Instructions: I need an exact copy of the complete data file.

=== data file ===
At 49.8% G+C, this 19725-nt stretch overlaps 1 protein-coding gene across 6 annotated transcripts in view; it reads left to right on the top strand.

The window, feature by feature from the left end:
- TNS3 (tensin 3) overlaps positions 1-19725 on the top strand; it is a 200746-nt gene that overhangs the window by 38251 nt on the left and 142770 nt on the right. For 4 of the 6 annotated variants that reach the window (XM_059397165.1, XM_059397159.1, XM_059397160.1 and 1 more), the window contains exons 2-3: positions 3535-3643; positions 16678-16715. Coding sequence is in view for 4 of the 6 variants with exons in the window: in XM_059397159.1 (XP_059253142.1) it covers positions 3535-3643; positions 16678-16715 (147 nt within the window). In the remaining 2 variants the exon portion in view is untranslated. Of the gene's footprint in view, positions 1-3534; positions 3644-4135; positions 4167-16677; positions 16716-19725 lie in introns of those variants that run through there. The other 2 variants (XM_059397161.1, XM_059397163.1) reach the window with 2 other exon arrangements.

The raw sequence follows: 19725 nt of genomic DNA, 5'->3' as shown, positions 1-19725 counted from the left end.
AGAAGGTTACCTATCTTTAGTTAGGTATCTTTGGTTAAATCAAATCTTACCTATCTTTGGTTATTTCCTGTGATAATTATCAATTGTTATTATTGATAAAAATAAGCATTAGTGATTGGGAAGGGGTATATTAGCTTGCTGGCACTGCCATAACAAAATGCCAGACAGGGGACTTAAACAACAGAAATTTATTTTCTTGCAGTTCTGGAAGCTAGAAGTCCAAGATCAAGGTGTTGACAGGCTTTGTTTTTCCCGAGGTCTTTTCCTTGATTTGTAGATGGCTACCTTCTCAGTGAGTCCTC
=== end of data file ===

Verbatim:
At 49.8% G+C, this 19725-nt stretch overlaps 1 protein-coding gene across 6 annotated transcripts in view; it reads left to right on the top strand.

The window, feature by feature from the left end:
- TNS3 (tensin 3) overlaps positions 1-19725 on the top strand; it is a 200746-nt gene that overhangs the window by 38251 nt on the left and 142770 nt on the right. For 4 of the 6 annotated variants that reach the window (XM_059397165.1, XM_059397159.1, XM_059397160.1 and 1 more), the window contains exons 2-3: positions 3535-3643; positions 16678-16715. Coding sequence is in view for 4 of the 6 variants with exons in the window: in XM_059397159.1 (XP_059253142.1) it covers positions 3535-3643; positions 16678-16715 (147 nt within the window). In the remaining 2 variants the exon portion in view is untranslated. Of the gene's footprint in view, positions 1-3534; positions 3644-4135; positions 4167-16677; positions 16716-19725 lie in introns of those variants that run through there. The other 2 variants (XM_059397161.1, XM_059397163.1) reach the window with 2 other exon arrangements.

The raw sequence follows: 19725 nt of genomic DNA, 5'->3' as shown, positions 1-19725 counted from the left end.
AGAAGGTTACCTATCTTTAGTTAGGTATCTTTGGTTAAATCAAATCTTACCTATCTTTGGTTATTTCCTGTGATAATTATCAATTGTTATTATTGATAAAAATAAGCATTAGTGATTGGGAAGGGGTATATTAGCTTGCTGGCACTGCCATAACAAAATGCCAGACAGGGGACTTAAACAACAGAAATTTATTTTCTTGCAGTTCTGGAAGCTAGAAGTCCAAGATCAAGGTGTTGACAGGCTTTGTTTTTCCCGAGGTCTTTTCCTTGATTTGTAGATGGCTACCTTCTCAGTGAGTCCTC